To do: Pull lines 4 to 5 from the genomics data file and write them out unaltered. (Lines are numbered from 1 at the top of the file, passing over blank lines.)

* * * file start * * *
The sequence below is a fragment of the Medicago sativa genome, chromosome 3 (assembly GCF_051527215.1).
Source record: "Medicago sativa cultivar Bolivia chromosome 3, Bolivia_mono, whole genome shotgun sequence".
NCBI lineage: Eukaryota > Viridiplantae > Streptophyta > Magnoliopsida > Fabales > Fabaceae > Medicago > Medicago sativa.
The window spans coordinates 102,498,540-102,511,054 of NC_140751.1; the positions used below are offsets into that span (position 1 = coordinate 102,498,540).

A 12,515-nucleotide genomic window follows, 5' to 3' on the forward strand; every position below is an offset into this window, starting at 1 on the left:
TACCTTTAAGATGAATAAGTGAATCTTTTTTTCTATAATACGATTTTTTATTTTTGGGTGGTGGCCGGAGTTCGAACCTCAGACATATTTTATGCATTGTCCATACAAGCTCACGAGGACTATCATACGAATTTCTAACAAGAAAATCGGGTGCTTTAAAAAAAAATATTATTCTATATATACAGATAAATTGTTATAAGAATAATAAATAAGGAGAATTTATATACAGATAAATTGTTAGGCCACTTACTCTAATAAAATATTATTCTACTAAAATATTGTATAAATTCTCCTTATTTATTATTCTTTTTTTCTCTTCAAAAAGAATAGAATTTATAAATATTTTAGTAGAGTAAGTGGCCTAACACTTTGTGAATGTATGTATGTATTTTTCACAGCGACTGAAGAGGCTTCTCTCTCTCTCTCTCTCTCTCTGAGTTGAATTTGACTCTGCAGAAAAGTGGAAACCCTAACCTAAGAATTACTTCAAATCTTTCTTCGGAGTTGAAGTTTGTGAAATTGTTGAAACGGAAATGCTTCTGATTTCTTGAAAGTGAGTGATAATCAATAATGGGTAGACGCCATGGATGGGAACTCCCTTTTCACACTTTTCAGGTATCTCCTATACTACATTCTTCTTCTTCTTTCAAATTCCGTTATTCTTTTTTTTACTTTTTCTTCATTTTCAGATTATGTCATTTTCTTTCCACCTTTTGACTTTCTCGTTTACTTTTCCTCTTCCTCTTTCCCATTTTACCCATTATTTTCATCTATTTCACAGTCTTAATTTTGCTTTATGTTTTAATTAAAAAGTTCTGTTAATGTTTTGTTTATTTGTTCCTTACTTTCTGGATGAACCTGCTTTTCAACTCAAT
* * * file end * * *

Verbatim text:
The window spans coordinates 102,498,540-102,511,054 of NC_140751.1; the positions used below are offsets into that span (position 1 = coordinate 102,498,540).

A 12,515-nucleotide genomic window follows, 5' to 3' on the forward strand; every position below is an offset into this window, starting at 1 on the left: